- The positive session in Europe comes amid more buoyant global sentiment.
- Friday's relief rally came as traders bet that the Federal Reserve will be less aggressive at its upcoming meeting.
LONDON — European stocks closed higher Monday to build on Friday's gains, although Italy's main index was muted amid political uncertainty.
The pan-European Stoxx 600 index gained 0.8% by the close, with basic resources climbing 3% to lead gains as most sectors and major bourses finished in positive territory.
Swedish cloud computing firm Sinch was the biggest climber, adding 17% in a partial rebound after a five-day losing streak.
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At the bottom of the European blue chip index, Direct Line shares plunged more than 10% after the British insurer rescinded a £50 million ($59.6 million) share buyback and cut its profit guidance.
The broadly positive start in Europe comes amid more buoyant global sentiment. In Asia-Pacific on Monday, Hong Kong's Hang Seng jumped more than 2%, while U.S. stocks rose as Goldman Sachs reported an earnings beat.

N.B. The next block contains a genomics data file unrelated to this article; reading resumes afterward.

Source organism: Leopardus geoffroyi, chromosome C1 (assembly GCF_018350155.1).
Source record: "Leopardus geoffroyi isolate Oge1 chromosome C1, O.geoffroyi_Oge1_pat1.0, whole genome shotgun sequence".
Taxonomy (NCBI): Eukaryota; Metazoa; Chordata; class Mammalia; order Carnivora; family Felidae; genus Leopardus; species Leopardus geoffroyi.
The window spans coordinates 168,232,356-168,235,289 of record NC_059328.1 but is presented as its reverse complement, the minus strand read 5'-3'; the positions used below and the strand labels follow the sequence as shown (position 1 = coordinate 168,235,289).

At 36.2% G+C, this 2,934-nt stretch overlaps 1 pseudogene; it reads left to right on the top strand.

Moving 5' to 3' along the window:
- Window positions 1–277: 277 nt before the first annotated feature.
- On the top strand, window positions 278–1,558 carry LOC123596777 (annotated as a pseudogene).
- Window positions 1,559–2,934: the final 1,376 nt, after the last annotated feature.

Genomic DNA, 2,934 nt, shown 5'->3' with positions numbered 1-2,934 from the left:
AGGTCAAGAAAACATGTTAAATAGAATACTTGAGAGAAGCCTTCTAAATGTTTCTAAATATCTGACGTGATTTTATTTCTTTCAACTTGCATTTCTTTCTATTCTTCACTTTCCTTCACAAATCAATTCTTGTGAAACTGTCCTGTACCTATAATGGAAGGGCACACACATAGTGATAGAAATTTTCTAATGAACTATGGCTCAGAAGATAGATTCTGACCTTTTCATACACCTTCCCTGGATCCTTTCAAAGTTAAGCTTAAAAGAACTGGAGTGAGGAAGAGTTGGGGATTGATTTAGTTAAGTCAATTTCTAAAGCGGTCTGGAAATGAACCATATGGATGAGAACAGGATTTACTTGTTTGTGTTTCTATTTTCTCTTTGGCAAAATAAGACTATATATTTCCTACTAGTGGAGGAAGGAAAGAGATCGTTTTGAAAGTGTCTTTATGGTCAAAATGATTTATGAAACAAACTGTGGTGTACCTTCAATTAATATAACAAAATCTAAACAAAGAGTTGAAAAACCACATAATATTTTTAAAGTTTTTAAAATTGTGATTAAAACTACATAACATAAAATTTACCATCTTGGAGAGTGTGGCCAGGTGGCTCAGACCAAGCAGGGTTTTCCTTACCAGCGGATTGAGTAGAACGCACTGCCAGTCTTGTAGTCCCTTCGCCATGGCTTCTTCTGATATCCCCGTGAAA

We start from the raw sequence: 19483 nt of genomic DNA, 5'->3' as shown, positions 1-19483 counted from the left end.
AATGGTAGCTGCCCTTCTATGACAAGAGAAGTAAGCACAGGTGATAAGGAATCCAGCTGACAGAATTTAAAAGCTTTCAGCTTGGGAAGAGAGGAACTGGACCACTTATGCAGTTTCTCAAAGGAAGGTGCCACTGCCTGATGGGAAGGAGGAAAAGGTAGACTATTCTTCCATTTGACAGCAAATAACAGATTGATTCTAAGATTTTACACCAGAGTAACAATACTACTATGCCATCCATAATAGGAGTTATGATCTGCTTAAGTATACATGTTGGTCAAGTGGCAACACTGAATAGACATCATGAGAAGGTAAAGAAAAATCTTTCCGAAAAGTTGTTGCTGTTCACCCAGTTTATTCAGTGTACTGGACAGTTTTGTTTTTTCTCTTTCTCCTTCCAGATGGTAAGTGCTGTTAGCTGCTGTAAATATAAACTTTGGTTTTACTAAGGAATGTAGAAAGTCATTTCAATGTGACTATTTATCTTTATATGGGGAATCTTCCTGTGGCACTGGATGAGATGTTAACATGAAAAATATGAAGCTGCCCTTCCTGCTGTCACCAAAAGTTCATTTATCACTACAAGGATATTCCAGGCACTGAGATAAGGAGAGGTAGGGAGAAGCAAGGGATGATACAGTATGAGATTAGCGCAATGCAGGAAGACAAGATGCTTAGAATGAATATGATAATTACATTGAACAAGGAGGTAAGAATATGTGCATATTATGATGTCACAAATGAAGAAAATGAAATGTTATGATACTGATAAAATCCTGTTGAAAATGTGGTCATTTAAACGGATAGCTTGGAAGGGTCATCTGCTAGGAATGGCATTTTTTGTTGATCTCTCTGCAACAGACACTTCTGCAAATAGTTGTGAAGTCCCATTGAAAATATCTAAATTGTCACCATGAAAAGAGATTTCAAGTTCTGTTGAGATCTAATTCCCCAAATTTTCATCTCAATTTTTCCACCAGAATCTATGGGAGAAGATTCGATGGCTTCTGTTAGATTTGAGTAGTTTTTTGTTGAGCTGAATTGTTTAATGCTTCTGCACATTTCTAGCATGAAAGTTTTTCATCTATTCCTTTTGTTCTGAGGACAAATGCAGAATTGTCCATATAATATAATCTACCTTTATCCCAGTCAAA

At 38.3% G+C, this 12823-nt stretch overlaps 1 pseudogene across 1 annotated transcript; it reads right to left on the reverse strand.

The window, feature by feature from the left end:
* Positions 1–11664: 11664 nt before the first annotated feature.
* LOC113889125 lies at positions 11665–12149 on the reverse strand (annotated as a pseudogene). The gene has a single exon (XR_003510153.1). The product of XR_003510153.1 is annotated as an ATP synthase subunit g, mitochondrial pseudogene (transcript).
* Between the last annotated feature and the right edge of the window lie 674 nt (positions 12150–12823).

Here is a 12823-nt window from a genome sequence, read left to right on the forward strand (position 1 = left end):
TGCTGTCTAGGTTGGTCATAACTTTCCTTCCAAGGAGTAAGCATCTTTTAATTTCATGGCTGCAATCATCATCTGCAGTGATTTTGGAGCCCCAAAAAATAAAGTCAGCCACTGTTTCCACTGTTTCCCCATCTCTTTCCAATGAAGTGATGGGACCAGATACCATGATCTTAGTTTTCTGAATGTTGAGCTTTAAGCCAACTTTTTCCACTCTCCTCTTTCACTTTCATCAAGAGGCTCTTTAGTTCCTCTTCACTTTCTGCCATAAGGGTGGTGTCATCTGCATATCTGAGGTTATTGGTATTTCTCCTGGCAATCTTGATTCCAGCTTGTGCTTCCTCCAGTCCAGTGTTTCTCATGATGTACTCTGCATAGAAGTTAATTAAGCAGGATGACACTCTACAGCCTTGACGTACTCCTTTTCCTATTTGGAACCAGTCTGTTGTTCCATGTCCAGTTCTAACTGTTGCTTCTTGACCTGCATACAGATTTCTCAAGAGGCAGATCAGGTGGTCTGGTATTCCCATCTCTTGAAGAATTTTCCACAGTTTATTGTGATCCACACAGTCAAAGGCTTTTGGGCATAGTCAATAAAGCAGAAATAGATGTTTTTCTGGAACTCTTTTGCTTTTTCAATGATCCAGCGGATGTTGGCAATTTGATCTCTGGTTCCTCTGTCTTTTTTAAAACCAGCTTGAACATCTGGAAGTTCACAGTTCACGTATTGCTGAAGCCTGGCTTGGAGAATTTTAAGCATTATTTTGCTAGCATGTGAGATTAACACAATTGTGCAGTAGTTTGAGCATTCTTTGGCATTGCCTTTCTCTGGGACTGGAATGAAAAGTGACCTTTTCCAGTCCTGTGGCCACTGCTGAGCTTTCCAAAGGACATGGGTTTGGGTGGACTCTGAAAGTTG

Friday's relief rally came as traders bet that the Federal Reserve will be less aggressive at its upcoming meeting. The Wall Street Journal reported Sunday that the central bank is on track to lift interest rates by 75 basis points at its meeting later this month, rather than a larger, full-percentage-point increase that some analysts had forecast.
Recession fears have dominated trading sentiment in recent weeks as market participants worry that aggressive action from the Fed — in an effort to tame decades-high inflation — will ultimately tip the economy into a recession.
Last week, fresh inflation data showed consumer prices jumped 9.1% in June, a hotter-than-expected reading and the largest increase since 1981. That, in turn, led traders to bet that the Fed could raise rates by a full percentage point at its meeting at the end of July.
Haleon shares commenced trading on the London Stock Exchange's Main Market on Monday as an independent, listed company, after GSK shareholders approved the demerger of its consumer health-care business.
— CNBC's Pippa Stevens contributed to this report.